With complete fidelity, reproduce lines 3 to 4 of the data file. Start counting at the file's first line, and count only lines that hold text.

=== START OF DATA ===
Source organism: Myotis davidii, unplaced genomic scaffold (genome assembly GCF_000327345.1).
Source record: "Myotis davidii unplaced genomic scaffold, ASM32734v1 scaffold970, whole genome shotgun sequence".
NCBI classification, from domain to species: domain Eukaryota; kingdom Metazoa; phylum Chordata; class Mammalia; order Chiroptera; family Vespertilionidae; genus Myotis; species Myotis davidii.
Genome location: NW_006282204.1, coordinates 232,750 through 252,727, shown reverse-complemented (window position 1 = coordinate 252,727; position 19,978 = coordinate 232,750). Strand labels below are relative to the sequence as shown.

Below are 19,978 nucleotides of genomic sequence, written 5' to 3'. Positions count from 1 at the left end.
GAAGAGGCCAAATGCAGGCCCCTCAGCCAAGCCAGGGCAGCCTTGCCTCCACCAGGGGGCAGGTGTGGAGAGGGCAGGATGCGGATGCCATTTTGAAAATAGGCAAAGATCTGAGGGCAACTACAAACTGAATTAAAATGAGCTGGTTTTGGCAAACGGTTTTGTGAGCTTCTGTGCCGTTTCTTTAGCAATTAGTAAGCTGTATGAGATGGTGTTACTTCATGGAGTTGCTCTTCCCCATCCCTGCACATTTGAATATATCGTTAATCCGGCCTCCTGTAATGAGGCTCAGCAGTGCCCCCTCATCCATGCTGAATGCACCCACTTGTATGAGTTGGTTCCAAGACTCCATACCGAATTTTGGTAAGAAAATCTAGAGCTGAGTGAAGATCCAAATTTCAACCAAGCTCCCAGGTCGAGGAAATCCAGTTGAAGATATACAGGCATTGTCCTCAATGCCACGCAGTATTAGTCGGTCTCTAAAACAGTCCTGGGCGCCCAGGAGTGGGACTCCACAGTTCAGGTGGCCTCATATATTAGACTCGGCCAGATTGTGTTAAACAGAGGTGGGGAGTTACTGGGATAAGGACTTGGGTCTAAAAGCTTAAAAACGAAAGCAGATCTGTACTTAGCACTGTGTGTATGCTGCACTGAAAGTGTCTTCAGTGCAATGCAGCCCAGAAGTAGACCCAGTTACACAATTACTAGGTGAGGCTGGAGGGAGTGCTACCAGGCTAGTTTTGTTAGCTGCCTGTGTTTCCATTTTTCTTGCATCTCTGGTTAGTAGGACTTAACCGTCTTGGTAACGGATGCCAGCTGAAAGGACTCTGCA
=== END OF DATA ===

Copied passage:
NCBI classification, from domain to species: domain Eukaryota; kingdom Metazoa; phylum Chordata; class Mammalia; order Chiroptera; family Vespertilionidae; genus Myotis; species Myotis davidii.
Genome location: NW_006282204.1, coordinates 232,750 through 252,727, shown reverse-complemented (window position 1 = coordinate 252,727; position 19,978 = coordinate 232,750). Strand labels below are relative to the sequence as shown.